According to the Threema FAQ, it’s possible to use Threema on Android without Google Cloud Messaging (Google’s message notification service).

Wire can also be used without Google Cloud Messaging on Android. Update: Signal can now be used without Google Cloud Messaging.


  • The most important gap is that this site is not meant to be comprehensive. I have not reviewed the security of each app; rather, I have compared security/privacy functionality.
  • Many apps require that an account be created in order to use them. I have not assessed the security of accounts themselves. For example, two-factor authentication, password resets, key recovery, etc.
  • Many apps offer a web interface through which you can send and receive messages. I have not assessed the security of web interfaces.
  • I have not assessed the design of each app.
  • I have not sought out to find vulnerabilities in each app.
  • I’m not a programmer. I have not assessed the quality of the code for any of the apps.


Do you make any money from this site?

No. The domain name and hosting cost me a small amount of money per month. However, it does take quite a bit of my free time to research, keep up to date, and maintain the website.

How have you assessed each app?

For each app, I have done the following:

  • Installed the app (and asked one friend of mine to install them all too) & tested the functionality that can be verified (two-factor authentication, verifying keys, etc.).
  • Read the publicly available information provided by each of the companies.
  • Read information written by reputable sources about each app (e.g., Matthew Green from Johns Hopkins University).
  • In some cases (Threema & Wire), someone from the company has reached out to me to confirm or correct certain ratings.

Yes, it’s possible that the information on the apps’ sites could be [purposely] incorrect. Yes, it’s possible that I’ve been given incorrect information. Hence why open source software, independent audits, funding, etc. is so important to consider, too.

Why don’t you assess Tox?

Tox doesn’t support push notifications on iOS. I don’t believe it will become a mainstream messaging app until it does.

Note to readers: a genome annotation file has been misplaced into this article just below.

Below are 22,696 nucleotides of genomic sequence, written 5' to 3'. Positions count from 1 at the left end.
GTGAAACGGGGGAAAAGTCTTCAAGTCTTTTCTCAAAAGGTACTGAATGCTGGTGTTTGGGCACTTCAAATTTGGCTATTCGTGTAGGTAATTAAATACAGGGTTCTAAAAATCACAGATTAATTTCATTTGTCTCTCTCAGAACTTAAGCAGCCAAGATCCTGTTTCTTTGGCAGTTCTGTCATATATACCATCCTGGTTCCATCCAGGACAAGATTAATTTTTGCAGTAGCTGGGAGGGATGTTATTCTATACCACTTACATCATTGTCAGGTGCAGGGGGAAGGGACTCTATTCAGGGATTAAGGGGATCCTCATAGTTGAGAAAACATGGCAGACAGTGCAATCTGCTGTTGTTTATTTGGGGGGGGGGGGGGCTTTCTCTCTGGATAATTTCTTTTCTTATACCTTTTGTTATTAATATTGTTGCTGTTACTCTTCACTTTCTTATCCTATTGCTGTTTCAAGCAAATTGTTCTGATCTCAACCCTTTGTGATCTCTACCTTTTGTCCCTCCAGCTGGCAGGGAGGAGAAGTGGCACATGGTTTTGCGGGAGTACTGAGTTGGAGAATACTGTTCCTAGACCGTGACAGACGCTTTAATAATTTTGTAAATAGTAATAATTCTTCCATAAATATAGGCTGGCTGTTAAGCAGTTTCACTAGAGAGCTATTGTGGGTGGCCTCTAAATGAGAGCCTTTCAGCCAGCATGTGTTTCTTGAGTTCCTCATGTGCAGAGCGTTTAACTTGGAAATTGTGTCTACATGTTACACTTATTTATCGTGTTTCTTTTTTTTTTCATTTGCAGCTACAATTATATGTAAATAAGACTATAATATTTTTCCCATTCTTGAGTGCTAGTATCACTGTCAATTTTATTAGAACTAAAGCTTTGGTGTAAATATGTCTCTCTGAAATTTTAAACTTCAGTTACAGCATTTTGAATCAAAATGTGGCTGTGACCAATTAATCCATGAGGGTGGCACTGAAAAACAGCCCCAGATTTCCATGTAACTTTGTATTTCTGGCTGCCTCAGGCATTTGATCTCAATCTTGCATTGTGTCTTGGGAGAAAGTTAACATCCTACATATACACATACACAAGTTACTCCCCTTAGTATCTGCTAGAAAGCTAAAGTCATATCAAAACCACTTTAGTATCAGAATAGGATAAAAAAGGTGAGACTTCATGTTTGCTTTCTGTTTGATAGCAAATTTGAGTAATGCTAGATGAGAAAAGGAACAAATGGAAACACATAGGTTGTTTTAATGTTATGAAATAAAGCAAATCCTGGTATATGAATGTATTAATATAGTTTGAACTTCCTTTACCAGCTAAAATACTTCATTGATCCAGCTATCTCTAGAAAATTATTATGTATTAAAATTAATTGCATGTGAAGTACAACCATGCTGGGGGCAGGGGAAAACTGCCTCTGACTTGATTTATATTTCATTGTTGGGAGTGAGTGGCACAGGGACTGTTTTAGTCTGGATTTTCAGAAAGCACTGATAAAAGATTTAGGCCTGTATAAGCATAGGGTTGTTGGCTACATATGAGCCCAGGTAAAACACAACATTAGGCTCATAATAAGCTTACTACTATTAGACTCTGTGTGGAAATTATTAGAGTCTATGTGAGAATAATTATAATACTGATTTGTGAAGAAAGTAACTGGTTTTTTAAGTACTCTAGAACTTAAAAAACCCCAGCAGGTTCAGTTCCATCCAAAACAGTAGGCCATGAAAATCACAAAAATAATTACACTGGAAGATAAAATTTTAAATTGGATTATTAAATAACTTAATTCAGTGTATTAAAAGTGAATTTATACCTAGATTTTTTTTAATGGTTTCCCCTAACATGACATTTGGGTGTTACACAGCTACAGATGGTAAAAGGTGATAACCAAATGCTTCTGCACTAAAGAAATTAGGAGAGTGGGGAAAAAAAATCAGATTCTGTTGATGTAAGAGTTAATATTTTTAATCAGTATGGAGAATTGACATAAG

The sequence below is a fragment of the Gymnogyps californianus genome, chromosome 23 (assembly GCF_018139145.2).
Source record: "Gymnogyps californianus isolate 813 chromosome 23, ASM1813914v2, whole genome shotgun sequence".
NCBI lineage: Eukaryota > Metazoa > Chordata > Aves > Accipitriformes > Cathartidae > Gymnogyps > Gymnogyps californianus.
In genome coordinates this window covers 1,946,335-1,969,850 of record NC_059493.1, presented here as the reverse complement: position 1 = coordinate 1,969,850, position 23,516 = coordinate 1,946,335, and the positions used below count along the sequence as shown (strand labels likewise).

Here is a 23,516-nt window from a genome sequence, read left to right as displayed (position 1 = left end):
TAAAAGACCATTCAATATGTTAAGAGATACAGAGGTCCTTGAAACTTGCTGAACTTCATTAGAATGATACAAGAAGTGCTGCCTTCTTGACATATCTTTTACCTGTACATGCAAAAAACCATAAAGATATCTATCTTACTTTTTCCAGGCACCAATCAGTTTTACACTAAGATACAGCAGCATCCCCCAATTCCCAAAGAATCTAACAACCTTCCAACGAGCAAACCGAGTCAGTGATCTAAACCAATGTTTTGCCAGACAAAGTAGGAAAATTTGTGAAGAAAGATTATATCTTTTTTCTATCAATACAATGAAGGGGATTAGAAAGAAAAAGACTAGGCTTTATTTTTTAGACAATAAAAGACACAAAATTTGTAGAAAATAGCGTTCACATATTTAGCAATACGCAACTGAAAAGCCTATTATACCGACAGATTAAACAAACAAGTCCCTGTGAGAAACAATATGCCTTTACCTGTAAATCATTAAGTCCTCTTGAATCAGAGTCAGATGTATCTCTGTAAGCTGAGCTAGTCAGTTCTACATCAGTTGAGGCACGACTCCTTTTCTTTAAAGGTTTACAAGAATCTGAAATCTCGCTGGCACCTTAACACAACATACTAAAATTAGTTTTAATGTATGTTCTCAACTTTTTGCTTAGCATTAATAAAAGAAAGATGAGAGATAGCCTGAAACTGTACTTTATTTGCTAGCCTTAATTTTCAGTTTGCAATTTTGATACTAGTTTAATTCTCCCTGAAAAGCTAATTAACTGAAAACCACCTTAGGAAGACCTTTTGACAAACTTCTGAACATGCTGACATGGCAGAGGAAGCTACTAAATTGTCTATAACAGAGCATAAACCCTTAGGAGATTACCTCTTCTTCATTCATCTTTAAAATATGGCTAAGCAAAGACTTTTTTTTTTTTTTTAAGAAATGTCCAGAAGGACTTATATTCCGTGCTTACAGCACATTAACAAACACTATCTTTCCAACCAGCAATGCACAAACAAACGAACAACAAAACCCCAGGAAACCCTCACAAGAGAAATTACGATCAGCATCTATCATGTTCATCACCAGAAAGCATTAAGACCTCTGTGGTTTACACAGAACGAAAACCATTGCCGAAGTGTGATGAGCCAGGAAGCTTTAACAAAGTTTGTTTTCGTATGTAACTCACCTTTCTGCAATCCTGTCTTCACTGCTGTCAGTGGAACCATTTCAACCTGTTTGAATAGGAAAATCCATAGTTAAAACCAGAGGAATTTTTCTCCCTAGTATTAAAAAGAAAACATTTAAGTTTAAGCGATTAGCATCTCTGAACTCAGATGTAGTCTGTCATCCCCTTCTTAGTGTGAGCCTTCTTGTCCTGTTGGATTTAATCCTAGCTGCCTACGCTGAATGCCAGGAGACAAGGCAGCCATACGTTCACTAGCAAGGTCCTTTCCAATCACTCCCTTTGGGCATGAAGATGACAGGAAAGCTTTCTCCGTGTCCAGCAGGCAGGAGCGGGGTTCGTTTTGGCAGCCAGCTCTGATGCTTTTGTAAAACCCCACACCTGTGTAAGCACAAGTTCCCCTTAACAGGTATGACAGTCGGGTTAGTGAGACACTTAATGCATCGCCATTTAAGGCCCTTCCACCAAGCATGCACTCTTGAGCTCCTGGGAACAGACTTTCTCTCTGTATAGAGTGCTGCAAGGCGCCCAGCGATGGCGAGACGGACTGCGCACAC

Why don’t you assess app xyz?

I’ve decided to try to keep the table reasonably small. And I’m only aiming to assess the most popular messaging apps. That said, I will assess new apps if I think they offer a secure alternative to the apps that I’ve already assessed.

Signal, Wire. etc. do allow anonymous user registration. What gives?

No, they don’t. If you need to give away personal data — a phone number, an email address, etc. — then it’s not anonymous. It’s not necessary to require personal data to register users.

App xyz has vulnerabilities. Surely it’s not secure?

All software has bugs, some of which are vulnerabilities. I originally attempted to rate apps based on previous/known vulnerabilities; however, I felt it raised more questions than answers. Is an app less secure because it’s had vulnerabilities? Does a vulnerability necessarily mean the app is insecure? It depends is the answer, and this answer cannot be written in table form.

You finally assessed Riot!

Yes, after 20+ requests, I finally got around to it. Please note I’ve assessed the default installation, not the option of running your own server.

What about apps such as WeChat from companies in China?

China is a Marxist-Leninist state under which there is no separation between the state and individuals and the state and private companies.

There is only the state, only one’s subservience to the state, and hence assessing any messaging app from China is a complete waste of time. Assume China’s government can read every single word sent over these apps. They are in no way secure.